Something I struggle with for students doing Decimals/Percents and beyond is knowing when to encourage them to do long multiplication or division by hand vs. encouraging them to use a calculator.
From what I've seen on the GED site and practice exams, long multiplication or division by hand seems to be required for at most one of the questions. So it is valuable to know. At the same time, I worry that if students are tediously solving these by hand unnecessarily, that takes away time they could be spending learning new material. This wouldn't apply to math facts, as they should know those by heart. How do you all handle this? Is there a point during a student's math progression that we should encourage them to switch to calculators 100%? If we're on higher math and it becomes apparent the student is not confident with long division or multiplication by hand, is it worth encouraging them to go back and build those skills? 
This is such a good question and one I struggle with also. I generally encourage calculator use if I think they are fairly comfortable with long division/multiplication and their math facts. Some students don't want to rely on it but I think it's important that they are comfortable with using it as they move on towards the test and I agree, I don't like to waste time having them do it all by hand.
I will be really interested in what others think. 
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This IS a good question! I generally advise students avoid using a calculator up through decimals and percents. To that point, doing it by hand still is helping you learn the process and why things work. However, once we get into prealgebra (the packet "Intro to Higher Math"), I think it's good to have students start using and getting used to the calculator.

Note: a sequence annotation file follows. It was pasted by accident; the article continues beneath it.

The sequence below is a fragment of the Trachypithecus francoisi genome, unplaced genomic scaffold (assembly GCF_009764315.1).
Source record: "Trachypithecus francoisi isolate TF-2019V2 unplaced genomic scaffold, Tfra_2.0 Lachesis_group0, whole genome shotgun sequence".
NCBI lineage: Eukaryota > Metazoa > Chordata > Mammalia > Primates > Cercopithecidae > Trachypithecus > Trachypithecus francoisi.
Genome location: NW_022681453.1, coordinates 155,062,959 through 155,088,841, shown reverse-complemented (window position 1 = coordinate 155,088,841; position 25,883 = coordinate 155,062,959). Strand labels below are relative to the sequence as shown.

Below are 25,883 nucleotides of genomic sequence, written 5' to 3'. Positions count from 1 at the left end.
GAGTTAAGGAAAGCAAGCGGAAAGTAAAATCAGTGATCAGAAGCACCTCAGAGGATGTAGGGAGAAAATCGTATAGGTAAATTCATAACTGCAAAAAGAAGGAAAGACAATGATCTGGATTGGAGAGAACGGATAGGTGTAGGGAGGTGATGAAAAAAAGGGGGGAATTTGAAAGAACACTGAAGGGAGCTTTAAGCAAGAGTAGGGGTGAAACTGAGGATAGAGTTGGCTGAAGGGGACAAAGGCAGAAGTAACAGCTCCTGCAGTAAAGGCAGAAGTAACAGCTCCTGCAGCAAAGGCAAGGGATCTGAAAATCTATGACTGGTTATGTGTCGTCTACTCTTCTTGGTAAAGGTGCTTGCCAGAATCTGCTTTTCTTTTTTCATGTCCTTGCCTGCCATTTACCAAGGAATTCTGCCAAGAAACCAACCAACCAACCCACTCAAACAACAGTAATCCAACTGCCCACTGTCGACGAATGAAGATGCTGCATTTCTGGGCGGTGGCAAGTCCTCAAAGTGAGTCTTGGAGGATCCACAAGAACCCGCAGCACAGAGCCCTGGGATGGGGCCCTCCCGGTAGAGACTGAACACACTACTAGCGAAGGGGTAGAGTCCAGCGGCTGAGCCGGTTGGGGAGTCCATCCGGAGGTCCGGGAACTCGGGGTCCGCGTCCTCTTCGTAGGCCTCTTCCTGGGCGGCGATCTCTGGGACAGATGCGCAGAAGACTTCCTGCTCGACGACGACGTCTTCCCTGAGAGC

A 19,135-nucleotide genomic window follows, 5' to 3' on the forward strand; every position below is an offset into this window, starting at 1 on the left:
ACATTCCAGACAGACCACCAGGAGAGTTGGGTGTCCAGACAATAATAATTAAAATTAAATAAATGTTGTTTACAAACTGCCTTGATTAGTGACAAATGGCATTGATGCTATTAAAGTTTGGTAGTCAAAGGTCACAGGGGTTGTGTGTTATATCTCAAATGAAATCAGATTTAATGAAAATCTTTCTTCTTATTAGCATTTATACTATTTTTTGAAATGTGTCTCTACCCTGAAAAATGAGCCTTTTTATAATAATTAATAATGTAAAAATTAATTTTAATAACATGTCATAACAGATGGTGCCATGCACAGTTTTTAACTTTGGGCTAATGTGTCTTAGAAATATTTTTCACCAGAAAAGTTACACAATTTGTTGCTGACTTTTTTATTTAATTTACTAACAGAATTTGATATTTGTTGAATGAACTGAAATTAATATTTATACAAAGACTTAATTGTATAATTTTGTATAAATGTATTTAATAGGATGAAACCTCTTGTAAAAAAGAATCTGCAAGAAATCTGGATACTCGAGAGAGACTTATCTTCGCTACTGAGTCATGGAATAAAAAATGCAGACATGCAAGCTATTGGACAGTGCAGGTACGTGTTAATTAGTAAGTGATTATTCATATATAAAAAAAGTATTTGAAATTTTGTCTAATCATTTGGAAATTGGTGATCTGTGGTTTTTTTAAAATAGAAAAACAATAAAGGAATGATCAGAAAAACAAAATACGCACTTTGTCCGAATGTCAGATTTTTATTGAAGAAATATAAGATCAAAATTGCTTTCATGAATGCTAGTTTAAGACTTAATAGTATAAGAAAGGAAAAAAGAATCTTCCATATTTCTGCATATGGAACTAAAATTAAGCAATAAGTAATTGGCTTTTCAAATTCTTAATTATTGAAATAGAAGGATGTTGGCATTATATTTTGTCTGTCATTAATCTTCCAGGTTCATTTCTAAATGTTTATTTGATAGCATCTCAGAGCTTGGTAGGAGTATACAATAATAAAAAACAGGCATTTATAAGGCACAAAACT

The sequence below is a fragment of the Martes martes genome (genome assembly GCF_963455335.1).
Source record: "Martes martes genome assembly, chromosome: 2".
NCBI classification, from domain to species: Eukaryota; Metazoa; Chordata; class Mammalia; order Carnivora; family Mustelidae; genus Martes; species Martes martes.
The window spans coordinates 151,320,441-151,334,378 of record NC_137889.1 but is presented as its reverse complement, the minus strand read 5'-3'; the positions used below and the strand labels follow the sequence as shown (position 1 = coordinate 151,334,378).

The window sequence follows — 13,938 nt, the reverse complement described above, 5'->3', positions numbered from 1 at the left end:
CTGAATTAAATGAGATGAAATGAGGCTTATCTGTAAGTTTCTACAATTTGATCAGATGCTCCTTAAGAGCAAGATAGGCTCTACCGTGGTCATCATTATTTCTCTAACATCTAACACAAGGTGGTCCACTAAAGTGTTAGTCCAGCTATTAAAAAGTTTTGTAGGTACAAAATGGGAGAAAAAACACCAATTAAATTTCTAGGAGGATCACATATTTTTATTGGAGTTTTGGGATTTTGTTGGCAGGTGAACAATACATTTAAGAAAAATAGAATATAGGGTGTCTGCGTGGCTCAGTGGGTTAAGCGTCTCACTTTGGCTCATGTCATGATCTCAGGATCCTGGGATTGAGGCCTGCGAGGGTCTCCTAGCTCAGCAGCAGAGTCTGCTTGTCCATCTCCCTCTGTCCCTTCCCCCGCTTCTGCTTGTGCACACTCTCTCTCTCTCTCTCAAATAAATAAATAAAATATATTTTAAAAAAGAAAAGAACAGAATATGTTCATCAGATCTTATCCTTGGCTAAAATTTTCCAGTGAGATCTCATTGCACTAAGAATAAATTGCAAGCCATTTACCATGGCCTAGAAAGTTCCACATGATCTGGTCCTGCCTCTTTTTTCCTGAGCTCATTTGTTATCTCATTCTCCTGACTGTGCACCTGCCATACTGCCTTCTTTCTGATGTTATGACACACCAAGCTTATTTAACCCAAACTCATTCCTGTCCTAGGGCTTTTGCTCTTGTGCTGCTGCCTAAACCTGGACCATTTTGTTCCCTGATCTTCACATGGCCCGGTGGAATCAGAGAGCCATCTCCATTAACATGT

"Leben und Leben lassen"

In reply to this post by EvanM
To address the question of using calculators, I will often encourage students to use the calculators as a means for memorizing the Multiplication and Division Tables. I also advise them to study those tables on their own. My theory is that repeated usage of the calculator to do simple but unknown calculation aids the memory of those multiplication and division functions. In other words, if the student can't remember 8x9=72, then repeatedly seeing it on the calculator will help in the memorization of 8x9.

In reply to this post by EvanM
I struggle with this as well. I help moderate the Light and Salt Facebook group and they are very high on "all calculator, all the time", so that the students get to more material and get to where they will pass the test. Kate has some really good videos on using the GED calculator to skip a lot of steps (her tutorial on using the storage functions to 'automate' the Quadratic Formula is really good stuff).
However, while the GED is the short term goal, I am uncomfortable giving this guidance all the time, as knowing how to do those skills by hand is so important for really understanding what is going on and helping to give a sanity check to a calculator answer. I end up some where in the middle, although the idea of using it more after a certian spot in the curriculum makes a lot of sense to me. Rob 
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